Downside? It is only Japanese material. Korean and Chinese material is not covered, and I’d definitely like to see guides for those as well. It’s a small complaint, though; considering that Thompson and company cover everything else so well (including yaoi and porn manga), it’s hard to find fault with any portion of this book. I suspect there will be new editions every couple of years, which will be welcome sights, I think, keeping a huge subject manageable for so many readers. I cannot recommend highly enough that you pick up this amazing piece of work; I think you’ll be pleased that you did.

Marc Mason

Written and Illustrated by Rich Koslowski
Published by 3 Finger Prints

In a bunker buried in the middle of the desert lies a man the world has nearly forgotten. His kingdom was assaulted, his subjects killed. His property and place in the world are in the clutches of an evil corporation that’s using the man’s privileged information to do terrible things, as well as keeping the world’s governments at bay. But when a lower-level worker in the fabled city learns that the man in the bunker is alive, the game changes. The world might just have a chance to free itself from evil, and a force for good can be put back into play. The man in the bunker’s name? Santa Claus. And after over 30 years of imprisonment, it’s time to turn “Ho! Ho! Ho!” into a hurtin’ for the bad guys.

Rich Koslowski is back on the shelves with another dose of the clever, following up on the terrific THE KING and 3 FINGERS. However, where those two books were full graphic novels, THE LIST is an illustrated novella… an interesting change of pace and risk for a man known solely for his sequential prowess at this point in his career. The book’s title refers to Santa’s greatest asset: his list of who’s naughty and who’s nice, which, as you might imagine, is an item that most major world governments would love to have in their possession. But it takes some naughtiness on the part of a nasty corporation, and an old foe of Santa’s, to get the master of Christmas to part with it. And even then, it’s only by force.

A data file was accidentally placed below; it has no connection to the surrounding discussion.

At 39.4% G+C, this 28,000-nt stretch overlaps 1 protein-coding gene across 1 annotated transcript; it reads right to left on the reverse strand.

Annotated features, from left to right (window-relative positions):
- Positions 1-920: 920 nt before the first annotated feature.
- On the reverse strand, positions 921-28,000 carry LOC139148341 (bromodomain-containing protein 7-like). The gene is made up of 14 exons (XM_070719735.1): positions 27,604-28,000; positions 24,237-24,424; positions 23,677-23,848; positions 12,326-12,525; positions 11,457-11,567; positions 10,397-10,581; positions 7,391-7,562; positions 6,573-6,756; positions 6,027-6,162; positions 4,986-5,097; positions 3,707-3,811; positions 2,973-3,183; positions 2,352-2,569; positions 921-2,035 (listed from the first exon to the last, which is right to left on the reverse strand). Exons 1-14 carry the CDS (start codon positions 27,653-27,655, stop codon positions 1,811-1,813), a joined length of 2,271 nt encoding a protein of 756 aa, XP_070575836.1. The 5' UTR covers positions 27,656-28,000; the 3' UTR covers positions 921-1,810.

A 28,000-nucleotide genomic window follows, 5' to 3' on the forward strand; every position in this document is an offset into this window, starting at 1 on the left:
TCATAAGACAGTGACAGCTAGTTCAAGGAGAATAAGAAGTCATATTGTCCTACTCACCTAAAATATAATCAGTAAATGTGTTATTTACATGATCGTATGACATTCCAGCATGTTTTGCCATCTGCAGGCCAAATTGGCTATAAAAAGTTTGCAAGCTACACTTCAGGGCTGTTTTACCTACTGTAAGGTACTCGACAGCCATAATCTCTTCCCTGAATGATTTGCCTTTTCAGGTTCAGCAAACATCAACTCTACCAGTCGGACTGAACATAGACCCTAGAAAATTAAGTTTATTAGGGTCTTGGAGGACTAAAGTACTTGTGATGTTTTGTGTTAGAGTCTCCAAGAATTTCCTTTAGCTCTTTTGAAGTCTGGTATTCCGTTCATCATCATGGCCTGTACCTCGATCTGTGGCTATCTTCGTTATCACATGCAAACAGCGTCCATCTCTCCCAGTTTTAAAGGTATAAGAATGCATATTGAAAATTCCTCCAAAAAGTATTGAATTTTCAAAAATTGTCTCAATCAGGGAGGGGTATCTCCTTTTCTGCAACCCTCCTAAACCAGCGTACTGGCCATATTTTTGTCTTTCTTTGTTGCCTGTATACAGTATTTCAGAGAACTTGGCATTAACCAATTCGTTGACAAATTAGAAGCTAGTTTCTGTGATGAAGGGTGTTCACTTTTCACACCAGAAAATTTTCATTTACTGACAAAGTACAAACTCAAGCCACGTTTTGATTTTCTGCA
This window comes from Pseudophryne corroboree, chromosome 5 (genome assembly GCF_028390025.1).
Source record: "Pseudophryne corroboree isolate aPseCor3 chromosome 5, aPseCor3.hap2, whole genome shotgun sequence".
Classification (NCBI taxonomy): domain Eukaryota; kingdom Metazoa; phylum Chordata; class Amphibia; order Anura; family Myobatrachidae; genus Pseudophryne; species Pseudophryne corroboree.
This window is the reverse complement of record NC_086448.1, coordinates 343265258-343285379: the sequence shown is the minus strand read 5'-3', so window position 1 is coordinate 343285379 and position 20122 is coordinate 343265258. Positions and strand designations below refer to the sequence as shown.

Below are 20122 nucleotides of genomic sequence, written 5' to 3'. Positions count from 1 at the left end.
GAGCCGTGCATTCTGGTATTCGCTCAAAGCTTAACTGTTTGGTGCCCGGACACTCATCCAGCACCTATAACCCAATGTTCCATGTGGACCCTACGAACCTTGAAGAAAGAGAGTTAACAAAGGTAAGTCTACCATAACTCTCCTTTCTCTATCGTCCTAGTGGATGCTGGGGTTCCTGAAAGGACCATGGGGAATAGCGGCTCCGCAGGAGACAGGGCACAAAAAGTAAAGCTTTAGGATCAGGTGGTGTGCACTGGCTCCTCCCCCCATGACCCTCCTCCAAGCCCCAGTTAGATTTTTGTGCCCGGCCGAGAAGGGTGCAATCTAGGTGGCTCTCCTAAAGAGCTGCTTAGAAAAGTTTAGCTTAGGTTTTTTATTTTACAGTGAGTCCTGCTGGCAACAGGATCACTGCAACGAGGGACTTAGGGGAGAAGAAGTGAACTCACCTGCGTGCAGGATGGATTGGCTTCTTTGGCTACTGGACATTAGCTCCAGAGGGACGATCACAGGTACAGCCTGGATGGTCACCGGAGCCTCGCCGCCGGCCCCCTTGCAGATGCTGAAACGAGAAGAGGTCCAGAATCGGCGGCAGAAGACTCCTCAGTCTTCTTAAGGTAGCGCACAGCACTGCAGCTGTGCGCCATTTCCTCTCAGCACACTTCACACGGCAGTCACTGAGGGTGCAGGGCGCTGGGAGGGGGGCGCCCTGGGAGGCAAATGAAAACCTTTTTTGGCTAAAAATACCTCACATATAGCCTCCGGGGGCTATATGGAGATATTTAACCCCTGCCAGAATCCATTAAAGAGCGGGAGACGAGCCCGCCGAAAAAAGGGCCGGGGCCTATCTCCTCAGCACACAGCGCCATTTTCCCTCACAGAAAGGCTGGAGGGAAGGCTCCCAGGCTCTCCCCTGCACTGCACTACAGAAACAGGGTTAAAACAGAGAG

The first two-thirds of Koslowski’s tale are terrific stuff. He does well at building the backstory and in explaining how Santa was militarily expelled from the North Pole, and how the baddies were able to easily usurp his place in children and parents’ hearts. But he struggles as he approaches the finish line. The climactic sequence relies on a gag older than time itself and feels kind of forced, like Koslowski couldn’t figure out a better method to achieve his goal. He also shows some difficulty in writing and pacing the action sequences, and you get the sense that he’d honestly prefer to not be writing them at all, instead focusing on his characters. That isn’t a bad thing, but without the action in the climax, the book would fold in on itself, and the reader would feel shorted.

Koslowski’s illustrations are uniformly lovely, and it shows just how versatile an artist he truly is. Look at the two books I mentioned above, alongside this one, and you’ll see an artist who is very adaptable.

THE LIST may have its problems, but I think that it is ultimately a solid effort and worth your hard-earned yanqui dollars to purchase. If anything, Koslowski knows how to entertain a reader, and this little Christmas cookie goes down smooth.

Marc Mason